His admonishment (and the wave of nods of agreement from many of his supporters) of calculus or algebra or whatever branch of basic mathematics speaks volumes about our collective distrust or indifference towards intellectual pursuits that build a nation.
For fuck’s sake, this is the 21st century. Anyone who looks down on math (and in extension, the sciences) should be labelled weird and out of touch. And what is to be said of this very particular choice of “business math”? Simple. He doesn’t even know what he’s talking about. Ask anyone who’s ever taken units in “business math” and they’ll tell you it involves statistics, algebra, calculus and all that good stuff.
You can’t build a 21st century nation around “business math”. You can’t build a 21st century nation with Duterte. He is a horrible choice for president.
4. We are prone to cults of personality.
We are such a desperate people. We have grown so jaded, forever assuming the worst about our public officials. Then this guys comes along who’s planning to kill all the bad guys, in glamorous black and white morality. Such is the perilous, prevailing premise espoused by Duterte supporters.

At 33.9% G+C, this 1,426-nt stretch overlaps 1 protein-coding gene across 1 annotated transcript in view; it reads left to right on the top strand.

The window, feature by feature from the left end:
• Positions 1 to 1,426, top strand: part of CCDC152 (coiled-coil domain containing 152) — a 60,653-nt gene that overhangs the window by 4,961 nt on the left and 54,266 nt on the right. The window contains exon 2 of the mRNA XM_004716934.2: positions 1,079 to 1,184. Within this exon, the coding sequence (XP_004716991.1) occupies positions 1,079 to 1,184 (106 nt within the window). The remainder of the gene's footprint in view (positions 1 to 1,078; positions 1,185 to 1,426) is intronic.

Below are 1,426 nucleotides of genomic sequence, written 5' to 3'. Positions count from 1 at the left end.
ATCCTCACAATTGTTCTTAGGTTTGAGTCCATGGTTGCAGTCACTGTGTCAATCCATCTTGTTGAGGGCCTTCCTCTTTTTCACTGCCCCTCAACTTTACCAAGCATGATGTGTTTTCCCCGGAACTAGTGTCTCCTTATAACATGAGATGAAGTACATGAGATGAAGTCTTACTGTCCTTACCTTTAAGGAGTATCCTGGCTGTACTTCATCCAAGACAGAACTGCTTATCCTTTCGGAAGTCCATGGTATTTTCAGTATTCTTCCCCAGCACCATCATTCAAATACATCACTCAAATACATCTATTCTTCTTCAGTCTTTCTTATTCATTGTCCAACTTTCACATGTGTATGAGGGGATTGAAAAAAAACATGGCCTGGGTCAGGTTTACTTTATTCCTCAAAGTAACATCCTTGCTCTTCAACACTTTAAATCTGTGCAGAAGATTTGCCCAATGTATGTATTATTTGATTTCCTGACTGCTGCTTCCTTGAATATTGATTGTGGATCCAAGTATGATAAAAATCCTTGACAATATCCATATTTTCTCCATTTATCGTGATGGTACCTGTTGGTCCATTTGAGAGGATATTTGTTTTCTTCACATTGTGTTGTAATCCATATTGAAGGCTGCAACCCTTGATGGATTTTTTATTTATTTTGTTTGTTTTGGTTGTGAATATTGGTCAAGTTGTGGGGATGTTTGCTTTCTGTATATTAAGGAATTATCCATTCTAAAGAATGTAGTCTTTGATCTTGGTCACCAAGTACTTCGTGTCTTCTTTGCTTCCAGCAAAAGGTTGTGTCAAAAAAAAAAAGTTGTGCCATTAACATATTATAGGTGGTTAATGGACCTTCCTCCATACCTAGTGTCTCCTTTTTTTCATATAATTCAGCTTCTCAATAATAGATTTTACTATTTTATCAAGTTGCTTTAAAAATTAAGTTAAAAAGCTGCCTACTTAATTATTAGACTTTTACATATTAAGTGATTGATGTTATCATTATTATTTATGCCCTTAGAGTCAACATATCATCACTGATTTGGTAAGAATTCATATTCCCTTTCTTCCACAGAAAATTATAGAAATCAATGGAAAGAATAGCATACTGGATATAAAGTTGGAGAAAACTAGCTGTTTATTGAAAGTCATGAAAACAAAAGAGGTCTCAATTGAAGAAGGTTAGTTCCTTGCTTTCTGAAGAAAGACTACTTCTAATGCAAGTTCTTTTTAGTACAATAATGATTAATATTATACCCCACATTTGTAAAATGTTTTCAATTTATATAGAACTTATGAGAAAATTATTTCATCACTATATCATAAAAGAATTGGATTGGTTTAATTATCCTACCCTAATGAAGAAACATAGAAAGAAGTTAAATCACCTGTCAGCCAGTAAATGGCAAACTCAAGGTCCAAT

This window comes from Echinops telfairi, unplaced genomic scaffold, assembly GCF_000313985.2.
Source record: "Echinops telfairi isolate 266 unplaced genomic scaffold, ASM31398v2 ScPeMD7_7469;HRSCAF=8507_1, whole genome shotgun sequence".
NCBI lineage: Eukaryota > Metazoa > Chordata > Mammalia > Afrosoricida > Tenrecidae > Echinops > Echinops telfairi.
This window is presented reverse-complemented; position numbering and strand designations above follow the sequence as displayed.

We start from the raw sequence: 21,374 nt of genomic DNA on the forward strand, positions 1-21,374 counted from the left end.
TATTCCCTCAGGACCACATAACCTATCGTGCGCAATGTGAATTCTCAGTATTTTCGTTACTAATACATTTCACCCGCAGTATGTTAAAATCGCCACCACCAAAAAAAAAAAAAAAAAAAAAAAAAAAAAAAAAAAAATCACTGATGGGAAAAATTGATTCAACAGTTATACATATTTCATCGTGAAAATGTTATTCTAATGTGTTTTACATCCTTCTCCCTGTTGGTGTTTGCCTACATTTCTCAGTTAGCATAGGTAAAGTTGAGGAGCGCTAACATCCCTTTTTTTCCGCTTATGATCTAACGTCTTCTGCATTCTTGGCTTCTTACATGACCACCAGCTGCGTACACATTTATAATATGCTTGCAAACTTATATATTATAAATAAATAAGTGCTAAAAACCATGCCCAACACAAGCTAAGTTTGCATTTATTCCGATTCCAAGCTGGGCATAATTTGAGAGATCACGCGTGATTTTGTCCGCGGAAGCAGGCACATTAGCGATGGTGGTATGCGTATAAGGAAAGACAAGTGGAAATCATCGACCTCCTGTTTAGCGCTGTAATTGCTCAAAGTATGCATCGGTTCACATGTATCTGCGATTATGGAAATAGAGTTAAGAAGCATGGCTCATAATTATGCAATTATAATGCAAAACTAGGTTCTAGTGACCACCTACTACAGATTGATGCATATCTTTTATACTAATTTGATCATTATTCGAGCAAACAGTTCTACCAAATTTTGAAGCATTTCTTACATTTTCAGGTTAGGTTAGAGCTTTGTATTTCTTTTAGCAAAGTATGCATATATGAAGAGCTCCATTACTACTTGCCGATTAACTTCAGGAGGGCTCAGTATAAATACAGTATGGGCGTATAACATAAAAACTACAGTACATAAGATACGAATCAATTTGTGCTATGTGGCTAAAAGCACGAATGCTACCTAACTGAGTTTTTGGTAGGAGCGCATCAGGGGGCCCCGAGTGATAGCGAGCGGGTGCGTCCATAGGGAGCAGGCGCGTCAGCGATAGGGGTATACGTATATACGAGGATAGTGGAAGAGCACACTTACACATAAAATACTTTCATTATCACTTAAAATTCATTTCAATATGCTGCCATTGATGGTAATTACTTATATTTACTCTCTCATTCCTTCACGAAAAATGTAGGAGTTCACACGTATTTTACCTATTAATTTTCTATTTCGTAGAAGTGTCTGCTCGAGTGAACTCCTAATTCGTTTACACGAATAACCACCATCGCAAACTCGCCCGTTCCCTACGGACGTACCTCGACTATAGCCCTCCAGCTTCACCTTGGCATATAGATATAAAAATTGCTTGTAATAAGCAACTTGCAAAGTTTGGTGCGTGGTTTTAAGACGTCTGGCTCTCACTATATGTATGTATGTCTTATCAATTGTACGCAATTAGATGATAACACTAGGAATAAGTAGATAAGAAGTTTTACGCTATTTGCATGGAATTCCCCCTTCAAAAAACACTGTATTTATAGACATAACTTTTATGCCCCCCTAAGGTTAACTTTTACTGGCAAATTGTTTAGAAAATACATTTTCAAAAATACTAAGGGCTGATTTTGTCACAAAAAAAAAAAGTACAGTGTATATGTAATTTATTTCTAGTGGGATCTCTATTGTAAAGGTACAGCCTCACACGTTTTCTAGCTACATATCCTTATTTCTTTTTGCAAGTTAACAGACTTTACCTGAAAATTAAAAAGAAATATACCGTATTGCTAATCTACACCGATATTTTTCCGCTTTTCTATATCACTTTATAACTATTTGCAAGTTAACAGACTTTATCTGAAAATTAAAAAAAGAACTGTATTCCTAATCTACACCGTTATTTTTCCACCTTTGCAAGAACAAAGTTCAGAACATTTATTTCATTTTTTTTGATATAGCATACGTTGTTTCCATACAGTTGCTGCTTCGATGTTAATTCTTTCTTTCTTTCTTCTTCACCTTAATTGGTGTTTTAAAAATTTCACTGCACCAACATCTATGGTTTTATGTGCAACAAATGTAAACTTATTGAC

But it works! Davao is crime free! Better them than me!
Is this a good thing, though? Can we even allow for the pretense of civility and rationality in the Duterte movement as a whole when a vast majority of it just rushes head on, apologizing for every single gaffe, every single horrible pronouncement he makes? What has the movement done to them? Or have they always been this way, their bravado amplified by that of their “Dear Leader”? How has an entire group of supporters given PR firms, televangelists, and religious apologists a run for their money?
I haven’t heard of supporters from other camps supporting their candidate with the same unrelenting vitriol towards detractors than they do with Duterte. They seem to have forgotten that they can and should disagree with a lot of what Duterte is saying or planning to do.
Why do Duterte supporters even feel like the man needs their defending?